US9003264B1 (en) 2012-12-31 2015-04-07 Sandisk Enterprise Ip Llc Systems, methods, and devices for multi-dimensional flash RAID data protection
US9009576B1 (en) 2013-03-15 2015-04-14 Sandisk Enterprise Ip Llc Adaptive LLR based on syndrome weight
US9043517B1 (en) 2013-07-25 2015-05-26 Sandisk Enterprise Ip Llc Multipass programming in buffers implemented in non-volatile data storage systems
US9048876B2 (en) 2011-11-18 2015-06-02 Sandisk Enterprise Ip Llc Systems, methods and devices for multi-tiered error correction
US9070481B1 (en) 2014-05-30 2015-06-30 Sandisk Technologies Inc. Internal current measurement for age measurements
US9093160B1 (en) 2014-05-30 2015-07-28 Sandisk Technologies Inc. Methods and systems for staggered memory operations
US9092370B2 (en) 2013-12-03 2015-07-28 Sandisk Enterprise Ip Llc Power failure tolerant cryptographic erase
US9092350B1 (en) 2013-03-15 2015-07-28 Sandisk Enterprise Ip Llc Detection and handling of unbalanced errors in interleaved codewords
US9122636B2 (en) 2013-11-27 2015-09-01 Sandisk Enterprise Ip Llc Hard power fail architecture
US9129665B2 (en) 2013-12-17 2015-09-08 Sandisk Enterprise Ip Llc Dynamic brownout adjustment in a storage device
US9152555B2 (en) 2013-11-15 2015-10-06 Sandisk Enterprise IP LLC. Data management with modular erase in a data storage system
US9158349B2 (en) 2013-10-04 2015-10-13 Sandisk Enterprise Ip Llc System and method for heat dissipation
US9159437B2 (en) 2013-06-11 2015-10-13 Sandisk Enterprise IP LLC. Device and method for resolving an LM flag issue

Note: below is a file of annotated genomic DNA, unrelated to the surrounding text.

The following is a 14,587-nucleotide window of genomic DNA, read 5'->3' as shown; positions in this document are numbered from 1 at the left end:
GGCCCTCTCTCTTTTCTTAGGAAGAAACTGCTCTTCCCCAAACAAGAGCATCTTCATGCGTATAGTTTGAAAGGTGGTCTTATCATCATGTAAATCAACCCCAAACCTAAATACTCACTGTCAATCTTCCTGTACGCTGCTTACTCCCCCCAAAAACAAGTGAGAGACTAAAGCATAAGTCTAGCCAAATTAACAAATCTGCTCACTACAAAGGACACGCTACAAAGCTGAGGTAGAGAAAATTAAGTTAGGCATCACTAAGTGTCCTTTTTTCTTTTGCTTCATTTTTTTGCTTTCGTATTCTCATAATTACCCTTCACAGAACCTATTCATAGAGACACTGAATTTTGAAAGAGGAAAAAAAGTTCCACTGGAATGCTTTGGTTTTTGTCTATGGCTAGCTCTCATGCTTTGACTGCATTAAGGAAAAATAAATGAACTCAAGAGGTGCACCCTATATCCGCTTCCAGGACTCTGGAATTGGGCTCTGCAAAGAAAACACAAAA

US9170941B2 (en) 2013-04-05 2015-10-27 Sandisk Enterprises IP LLC Data hardening in a storage system
US9214965B2 (en) 2013-02-20 2015-12-15 Sandisk Enterprise Ip Llc Method and system for improving data integrity in non-volatile storage
US9235509B1 (en) 2013-08-26 2016-01-12 Sandisk Enterprise Ip Llc Write amplification reduction by delaying read access to data written during garbage collection
US9235245B2 (en) 2013-12-04 2016-01-12 Sandisk Enterprise Ip Llc Startup performance and power isolation
US9236886B1 (en) 2013-03-15 2016-01-12 Sandisk Enterprise Ip Llc Universal and reconfigurable QC-LDPC encoder
US9239751B1 (en) 2012-12-27 2016-01-19 Sandisk Enterprise Ip Llc Compressing data from multiple reads for error control management in memory systems
US9244763B1 (en) 2013-03-15 2016-01-26 Sandisk Enterprise Ip Llc System and method for updating a reading threshold voltage based on symbol transition information
US9244785B2 (en) 2013-11-13 2016-01-26 Sandisk Enterprise Ip Llc Simulated power failure and data hardening
US9250676B2 (en) 2013-11-29 2016-02-02 Sandisk Enterprise Ip Llc Power failure architecture and verification
US9263156B2 (en) 2013-11-07 2016-02-16 Sandisk Enterprise Ip Llc System and method for adjusting trip points within a storage device
US9280429B2 (en) 2013-11-27 2016-03-08 Sandisk Enterprise Ip Llc Power fail latching based on monitoring multiple power supply voltages in a storage device